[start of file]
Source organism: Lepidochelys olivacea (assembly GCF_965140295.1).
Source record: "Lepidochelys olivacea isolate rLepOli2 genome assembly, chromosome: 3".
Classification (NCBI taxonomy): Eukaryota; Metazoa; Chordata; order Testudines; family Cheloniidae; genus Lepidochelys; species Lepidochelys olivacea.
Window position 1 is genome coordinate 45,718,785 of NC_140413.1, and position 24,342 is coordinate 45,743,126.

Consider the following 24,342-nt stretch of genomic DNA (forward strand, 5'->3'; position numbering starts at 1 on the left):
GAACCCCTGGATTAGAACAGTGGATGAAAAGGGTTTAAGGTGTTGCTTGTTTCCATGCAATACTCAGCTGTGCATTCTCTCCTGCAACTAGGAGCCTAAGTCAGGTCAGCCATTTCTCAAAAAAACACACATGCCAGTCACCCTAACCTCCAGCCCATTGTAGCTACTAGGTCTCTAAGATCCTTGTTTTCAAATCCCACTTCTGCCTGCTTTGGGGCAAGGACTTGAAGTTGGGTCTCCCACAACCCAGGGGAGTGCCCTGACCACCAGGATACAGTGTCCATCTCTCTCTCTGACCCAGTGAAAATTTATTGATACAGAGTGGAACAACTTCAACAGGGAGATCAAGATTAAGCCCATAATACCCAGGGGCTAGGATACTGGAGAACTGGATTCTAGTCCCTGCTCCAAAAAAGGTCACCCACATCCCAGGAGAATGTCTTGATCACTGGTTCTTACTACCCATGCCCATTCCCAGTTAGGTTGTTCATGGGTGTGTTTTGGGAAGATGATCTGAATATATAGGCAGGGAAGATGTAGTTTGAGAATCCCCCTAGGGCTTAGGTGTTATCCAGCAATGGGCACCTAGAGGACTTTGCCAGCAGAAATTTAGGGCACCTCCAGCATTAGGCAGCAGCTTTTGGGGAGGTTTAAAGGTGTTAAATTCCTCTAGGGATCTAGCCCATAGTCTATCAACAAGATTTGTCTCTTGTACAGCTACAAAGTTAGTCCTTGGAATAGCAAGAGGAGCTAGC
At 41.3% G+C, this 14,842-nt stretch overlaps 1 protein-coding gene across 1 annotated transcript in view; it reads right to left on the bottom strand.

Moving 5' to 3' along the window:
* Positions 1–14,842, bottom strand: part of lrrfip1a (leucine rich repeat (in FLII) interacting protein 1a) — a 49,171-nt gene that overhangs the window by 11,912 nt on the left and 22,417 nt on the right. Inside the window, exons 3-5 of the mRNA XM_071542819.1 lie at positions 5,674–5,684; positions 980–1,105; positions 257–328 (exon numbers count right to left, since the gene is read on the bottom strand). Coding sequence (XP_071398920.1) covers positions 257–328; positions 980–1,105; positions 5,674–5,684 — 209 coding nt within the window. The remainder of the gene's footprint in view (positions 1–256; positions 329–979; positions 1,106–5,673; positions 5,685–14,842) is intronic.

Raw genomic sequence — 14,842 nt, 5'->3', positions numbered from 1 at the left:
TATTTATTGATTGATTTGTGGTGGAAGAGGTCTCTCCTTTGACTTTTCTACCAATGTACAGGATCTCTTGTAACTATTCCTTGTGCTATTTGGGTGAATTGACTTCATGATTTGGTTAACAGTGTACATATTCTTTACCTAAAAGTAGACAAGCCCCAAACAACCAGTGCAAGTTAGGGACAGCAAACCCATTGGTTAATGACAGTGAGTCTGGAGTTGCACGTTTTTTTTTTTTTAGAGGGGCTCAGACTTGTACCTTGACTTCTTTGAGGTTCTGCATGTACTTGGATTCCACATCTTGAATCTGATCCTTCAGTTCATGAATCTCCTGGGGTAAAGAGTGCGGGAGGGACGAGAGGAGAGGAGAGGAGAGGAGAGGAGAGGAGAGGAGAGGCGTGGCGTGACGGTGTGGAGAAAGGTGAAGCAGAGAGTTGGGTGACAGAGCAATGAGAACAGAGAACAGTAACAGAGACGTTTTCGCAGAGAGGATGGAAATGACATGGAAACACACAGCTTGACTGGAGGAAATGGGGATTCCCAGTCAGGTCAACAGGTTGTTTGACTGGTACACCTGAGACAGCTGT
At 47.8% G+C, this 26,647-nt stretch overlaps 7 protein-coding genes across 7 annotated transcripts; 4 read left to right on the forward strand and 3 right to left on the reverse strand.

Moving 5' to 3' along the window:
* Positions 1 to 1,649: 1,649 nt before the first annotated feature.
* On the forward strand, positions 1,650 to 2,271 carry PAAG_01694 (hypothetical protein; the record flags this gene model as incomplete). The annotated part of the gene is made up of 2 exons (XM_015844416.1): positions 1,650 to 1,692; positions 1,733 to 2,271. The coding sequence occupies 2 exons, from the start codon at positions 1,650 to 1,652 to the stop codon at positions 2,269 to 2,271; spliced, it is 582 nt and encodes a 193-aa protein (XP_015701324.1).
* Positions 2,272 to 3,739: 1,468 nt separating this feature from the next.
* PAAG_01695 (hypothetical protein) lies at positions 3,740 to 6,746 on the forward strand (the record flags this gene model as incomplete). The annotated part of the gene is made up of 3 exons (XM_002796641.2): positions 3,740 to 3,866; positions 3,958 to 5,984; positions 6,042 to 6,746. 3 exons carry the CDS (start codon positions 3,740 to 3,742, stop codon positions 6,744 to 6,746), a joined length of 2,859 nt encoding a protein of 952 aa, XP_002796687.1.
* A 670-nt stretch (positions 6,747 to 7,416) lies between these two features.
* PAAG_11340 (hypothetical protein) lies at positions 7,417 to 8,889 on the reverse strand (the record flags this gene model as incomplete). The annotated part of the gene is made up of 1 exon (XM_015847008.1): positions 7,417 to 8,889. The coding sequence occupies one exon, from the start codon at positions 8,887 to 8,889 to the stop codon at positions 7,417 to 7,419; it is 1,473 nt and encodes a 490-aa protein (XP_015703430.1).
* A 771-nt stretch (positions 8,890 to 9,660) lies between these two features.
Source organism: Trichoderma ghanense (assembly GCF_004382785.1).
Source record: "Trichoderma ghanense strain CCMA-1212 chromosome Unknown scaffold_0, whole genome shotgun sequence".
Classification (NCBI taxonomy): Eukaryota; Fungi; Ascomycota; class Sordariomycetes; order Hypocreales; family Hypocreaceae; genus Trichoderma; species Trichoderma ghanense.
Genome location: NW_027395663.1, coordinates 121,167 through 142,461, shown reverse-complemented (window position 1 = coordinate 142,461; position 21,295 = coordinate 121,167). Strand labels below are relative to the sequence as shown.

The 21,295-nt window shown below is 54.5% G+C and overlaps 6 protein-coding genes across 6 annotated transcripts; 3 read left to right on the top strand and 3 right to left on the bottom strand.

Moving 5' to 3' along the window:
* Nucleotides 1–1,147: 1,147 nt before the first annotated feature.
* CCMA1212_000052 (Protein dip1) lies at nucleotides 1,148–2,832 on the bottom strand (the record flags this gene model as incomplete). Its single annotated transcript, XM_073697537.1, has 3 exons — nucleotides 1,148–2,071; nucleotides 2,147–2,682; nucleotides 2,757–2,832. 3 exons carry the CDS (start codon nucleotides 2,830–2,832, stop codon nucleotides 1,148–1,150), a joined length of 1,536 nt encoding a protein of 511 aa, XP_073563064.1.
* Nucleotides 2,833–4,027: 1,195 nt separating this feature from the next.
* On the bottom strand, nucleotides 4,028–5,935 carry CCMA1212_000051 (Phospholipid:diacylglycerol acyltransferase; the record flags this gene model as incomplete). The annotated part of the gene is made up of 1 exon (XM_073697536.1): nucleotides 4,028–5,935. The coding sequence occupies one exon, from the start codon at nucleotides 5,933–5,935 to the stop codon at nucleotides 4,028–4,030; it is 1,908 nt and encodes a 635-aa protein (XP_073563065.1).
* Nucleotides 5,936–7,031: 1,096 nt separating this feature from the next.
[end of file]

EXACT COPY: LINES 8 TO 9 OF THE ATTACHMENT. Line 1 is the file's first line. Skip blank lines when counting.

Moving 5' to 3' along the window:
* Positions 1–14,842, bottom strand: part of lrrfip1a (leucine rich repeat (in FLII) interacting protein 1a) — a 49,171-nt gene that overhangs the window by 11,912 nt on the left and 22,417 nt on the right. Inside the window, exons 3-5 of the mRNA XM_071542819.1 lie at positions 5,674–5,684; positions 980–1,105; positions 257–328 (exon numbers count right to left, since the gene is read on the bottom strand). Coding sequence (XP_071398920.1) covers positions 257–328; positions 980–1,105; positions 5,674–5,684 — 209 coding nt within the window. The remainder of the gene's footprint in view (positions 1–256; positions 329–979; positions 1,106–5,673; positions 5,685–14,842) is intronic.